To split or not to split infinitives? How acceptable is the use of double negation as in You don’t know nothing? Is the sign 10 items or less correct?
These questions are part of a wider prescriptivism debate, which has been around since the 18th century. You might have come across similar disputed language items such as the above during your schooling years or childhood. Being reminded by one’s parents or grandparents to mind one’s Ps and Qs illustrates one aspect of the prescriptivism debate at the social level of the general public. Another aspect can be found in the increasing number of usage guides being published in the past decades. Eats, Shoots and Leaves: The Zero Tolerance Approach to Punctuation by Lynne Truss in one example of a usage guide dealing with punctuation problems in particular. One of the most famous usage guides, however, is – without doubt – A Dictionary of Modern English Usage by H. W. Fowler. Publications such as these are meant to bring clarity into the usage issue, but it could also be argued that they, in fact, only add fuel to the fire, as what is actually used by English speakers often does not reflect, but rather contradicts, usage rules. Are those rules simply outdated? What does the general public think about disputed usage items? And moreover, what is actually used?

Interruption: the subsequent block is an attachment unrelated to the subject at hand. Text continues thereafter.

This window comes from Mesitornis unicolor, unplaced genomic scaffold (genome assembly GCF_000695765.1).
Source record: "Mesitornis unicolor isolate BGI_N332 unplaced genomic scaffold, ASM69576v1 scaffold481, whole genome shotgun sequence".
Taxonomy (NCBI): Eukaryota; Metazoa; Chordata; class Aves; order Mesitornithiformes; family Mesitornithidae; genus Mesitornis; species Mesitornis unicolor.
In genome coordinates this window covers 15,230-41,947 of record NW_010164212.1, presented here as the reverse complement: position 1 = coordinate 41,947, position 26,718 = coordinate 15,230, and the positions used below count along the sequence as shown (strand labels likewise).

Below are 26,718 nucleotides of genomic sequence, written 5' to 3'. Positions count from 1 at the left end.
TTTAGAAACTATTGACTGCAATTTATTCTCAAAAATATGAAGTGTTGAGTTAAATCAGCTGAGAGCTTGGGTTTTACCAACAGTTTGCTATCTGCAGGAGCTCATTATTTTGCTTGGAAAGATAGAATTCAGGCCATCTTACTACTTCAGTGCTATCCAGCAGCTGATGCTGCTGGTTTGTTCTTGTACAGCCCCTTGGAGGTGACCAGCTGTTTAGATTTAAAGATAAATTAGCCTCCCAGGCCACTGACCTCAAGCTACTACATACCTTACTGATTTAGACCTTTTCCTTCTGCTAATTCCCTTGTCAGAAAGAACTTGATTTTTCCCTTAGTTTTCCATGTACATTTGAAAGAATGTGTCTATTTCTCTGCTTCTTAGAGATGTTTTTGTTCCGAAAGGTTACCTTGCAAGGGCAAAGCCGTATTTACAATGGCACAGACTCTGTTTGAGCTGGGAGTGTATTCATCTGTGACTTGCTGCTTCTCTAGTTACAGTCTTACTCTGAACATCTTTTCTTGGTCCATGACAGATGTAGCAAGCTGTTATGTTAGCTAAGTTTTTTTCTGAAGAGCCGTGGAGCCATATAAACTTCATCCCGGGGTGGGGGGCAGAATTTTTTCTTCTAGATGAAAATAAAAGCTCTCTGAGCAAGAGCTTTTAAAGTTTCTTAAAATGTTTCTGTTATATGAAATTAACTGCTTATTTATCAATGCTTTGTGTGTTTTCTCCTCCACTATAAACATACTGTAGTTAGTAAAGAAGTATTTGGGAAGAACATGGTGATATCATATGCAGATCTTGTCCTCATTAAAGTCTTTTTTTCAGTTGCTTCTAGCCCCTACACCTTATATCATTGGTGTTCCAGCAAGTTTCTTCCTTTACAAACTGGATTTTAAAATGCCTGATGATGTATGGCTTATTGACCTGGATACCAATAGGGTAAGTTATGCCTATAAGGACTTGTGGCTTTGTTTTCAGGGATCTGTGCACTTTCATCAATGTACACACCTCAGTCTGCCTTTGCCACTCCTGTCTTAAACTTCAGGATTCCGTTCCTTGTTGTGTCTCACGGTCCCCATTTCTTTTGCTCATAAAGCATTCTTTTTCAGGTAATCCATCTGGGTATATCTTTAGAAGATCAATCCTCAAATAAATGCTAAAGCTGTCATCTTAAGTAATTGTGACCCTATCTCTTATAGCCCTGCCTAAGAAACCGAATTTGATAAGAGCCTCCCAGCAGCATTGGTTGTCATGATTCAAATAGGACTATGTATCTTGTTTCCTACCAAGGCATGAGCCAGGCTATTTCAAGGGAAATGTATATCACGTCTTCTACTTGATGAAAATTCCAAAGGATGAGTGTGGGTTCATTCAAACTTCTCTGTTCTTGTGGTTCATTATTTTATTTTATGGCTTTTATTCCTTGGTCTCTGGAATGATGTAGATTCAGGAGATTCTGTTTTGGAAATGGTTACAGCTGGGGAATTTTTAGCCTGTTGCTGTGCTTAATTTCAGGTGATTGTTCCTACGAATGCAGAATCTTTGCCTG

My doctoral project Proper English Usage: a sociolinguistic investigation of usage problems in British English focused on assessing speakers’ attitudes towards such stigmatized, disputed and nonstandard language features. The aim of this project was not only to provide a current attitude assessment, but also to include the often forgotten general public in the discussion on what constitutes proper English usage.
As part of my PhD research, I conducted an online questionnaire which was completed by more than 200 informants from England. Furthermore, I interviewed speakers in London, Cambridge and Oxford in order to get a better understanding of usage attitudes in British English. The results of my study were published by LOT (open access) and can also be found in various other publications.
Why Proper and not “Proper”?
Following every linguist’s mantra of “Linguistics is descriptive, not prescriptive”, some of my readers might be intrigued by the lack of quotation marks around the little, yet powerful word proper. I made this choice intentionally to illustrate an important fact noted by Deborah Cameron in her book Verbal Hygiene (cf. 1995): Linguists have often avoided taking part in a scientific discussion of prescriptivism.
As the focus of my project is on members of the general public and not on prescriptive usage guide writers, I decided to use the general public’s linguistic label. As Cornips, Jaspers and de Rooij (2014, p. 3), some labels or linguistic concepts may be true for non-linguists, but “may be fiction to us [linguists]”.
This investigation was part of the wider project Bridging the Unbridgeable: linguists, prescriptivists and the general public, financed by the Netherlands Organisation for Scientific Research and under the supervision of Ingrid Tieken-Boon van Ostade.
Cameron, D., 1996. Verbal Hygiene. London: Routledge.
Cornips, L., Jaspers, J. & de Rooij, V., 2014. “The politics of labeling youth vernaculars in the Netherlands and Belgium”. Working Papers in Urban Languages & Literacies. pp.: 1-23.